To research the cable news world, Sorkin had been an off-camera guest at MSNBC's Countdown with Keith Olbermann in 2010 to observe the show's production and quizzed Parker Spitzer's staff when he was a guest on that show.[5] He also spent time shadowing Hardball with Chris Matthews as well as other programs on Fox News Channel and CNN.[6] Sorkin told TV Guide that he intended to take a less cynical view of the media: "They're going to be trying to do well in a context where it's very difficult to do well when there are commercial concerns and political concerns and corporate concerns." Sorkin decided that rather than have his characters react to fictional news events as on his earlier series, The Newsroom would be set in the recent past and track real-world stories largely as they unfolded, in order to give a greater sense of realism.[7]

In January 2011, HBO ordered a pilot with the working title More as This Story Develops. The Social Network's Scott Rudin signed on as executive producer.[6] Rudin's only previous television work was the 1996 spinoff series Clueless.[6] By June, Jeff Daniels, Emily Mortimer, Sam Waterston, Olivia Munn, and Dev Patel were cast, while Greg Mottola had signed on to direct the pilot.[8][9] The pilot script was later reportedly obtained by several news outlets.[10]

On September 8, 2011, HBO ordered a full series starting with an initial 10-episode run with a premiere date set for summer 2012.[11][12][13]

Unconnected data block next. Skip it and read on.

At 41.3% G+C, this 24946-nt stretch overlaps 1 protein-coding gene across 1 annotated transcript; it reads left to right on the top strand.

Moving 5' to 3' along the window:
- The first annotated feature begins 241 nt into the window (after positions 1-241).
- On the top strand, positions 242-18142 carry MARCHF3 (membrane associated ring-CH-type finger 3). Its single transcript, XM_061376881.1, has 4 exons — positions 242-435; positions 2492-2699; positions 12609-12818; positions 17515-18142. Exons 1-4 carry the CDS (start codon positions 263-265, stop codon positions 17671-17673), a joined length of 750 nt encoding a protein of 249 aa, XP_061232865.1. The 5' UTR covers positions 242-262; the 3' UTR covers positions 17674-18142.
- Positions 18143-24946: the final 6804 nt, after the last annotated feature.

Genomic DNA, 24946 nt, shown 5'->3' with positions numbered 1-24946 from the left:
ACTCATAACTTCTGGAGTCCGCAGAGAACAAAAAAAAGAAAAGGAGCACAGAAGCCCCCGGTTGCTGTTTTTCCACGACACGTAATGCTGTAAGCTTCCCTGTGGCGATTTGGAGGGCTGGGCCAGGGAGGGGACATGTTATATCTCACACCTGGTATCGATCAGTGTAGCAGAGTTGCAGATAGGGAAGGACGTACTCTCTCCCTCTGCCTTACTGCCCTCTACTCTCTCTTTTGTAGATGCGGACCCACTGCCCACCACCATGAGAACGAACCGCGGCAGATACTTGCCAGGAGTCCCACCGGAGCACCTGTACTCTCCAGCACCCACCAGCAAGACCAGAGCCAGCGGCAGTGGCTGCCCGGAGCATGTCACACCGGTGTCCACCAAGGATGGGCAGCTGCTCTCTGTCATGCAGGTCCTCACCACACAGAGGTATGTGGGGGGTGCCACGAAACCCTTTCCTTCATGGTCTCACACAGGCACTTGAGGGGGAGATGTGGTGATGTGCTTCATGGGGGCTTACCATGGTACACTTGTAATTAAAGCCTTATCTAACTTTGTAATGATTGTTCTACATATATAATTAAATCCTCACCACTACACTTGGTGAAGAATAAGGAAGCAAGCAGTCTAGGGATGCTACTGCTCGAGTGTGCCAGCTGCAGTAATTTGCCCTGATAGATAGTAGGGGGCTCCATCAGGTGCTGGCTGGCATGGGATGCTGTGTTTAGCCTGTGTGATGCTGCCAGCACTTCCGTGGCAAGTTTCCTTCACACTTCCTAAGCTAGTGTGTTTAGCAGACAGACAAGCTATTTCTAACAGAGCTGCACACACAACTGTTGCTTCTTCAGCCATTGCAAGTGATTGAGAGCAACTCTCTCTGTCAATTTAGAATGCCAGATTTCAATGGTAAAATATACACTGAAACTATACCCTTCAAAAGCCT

Series titleEdit

While the pilot was in development, the project was tentatively titled More as This Story Develops.[14] On November 29, 2011, HBO filed for a trademark on "The Newsroom" with the U.S. Patent and Trademark Office.[15] The new name immediately drew comparisons with the Ken Finkleman-created Canadian comedy series of the same name that aired on CBC and public television stations in the U.S.[15][16] The series' name was confirmed as The Newsroom in an HBO promo released on December 21, 2011, previewing its programs for 2012.[17]

Writing in Maclean's, Jaime Weinman said the choice of name was "a bit of a grimly amusing reminder that the U.S. TV industry doesn't take Canada very seriously ... 'The Newsroom' is often considered the greatest show Canada has ever produced, but a U.S. network feels no need to fear unflattering comparisons: assuming they've heard of the show, they probably think most people in the States have not heard of it."[18]


Jeff Daniels was cast in the lead role in March 2011.[19] Alison Pill and Olivia Munn reportedly entered negotiations to star in April 2011.[20] The fictional executive producer role was initially offered to Marisa Tomei, but negotiations fell through. Tomei was replaced by Emily Mortimer in May 2011.[21] Sam Waterston also joined the project in May.[22] John Gallagher, Jr., Thomas Sadoski, Josh Pence, and Dev Patel were added to the cast in June 2011.[23][24]

New York magazine reported that Sorkin had planned for MSNBC host Chris Matthews and Andrew Breitbart to appear in a roundtable debate scene in the pilot. However, the idea was shot down by MSNBC purportedly because the network was displeased with the corporate culture portrayal of cable news and skewering of left-leaning media in the show's script.[25]Jesse Eisenberg, who had worked with Sorkin on the film The Social Network, has an uncredited vocal cameo as Eric Neal.[26]


The Newsroom set is located in Sunset Gower Studios, Hollywood, California.[27] Production began in the fall of 2011.[28] The schedule called for each episode – comprising a dialogue-dense script – to be filmed in nine days, as opposed to six to seven days for broadcast network TV series.[28]



Notes and references Edit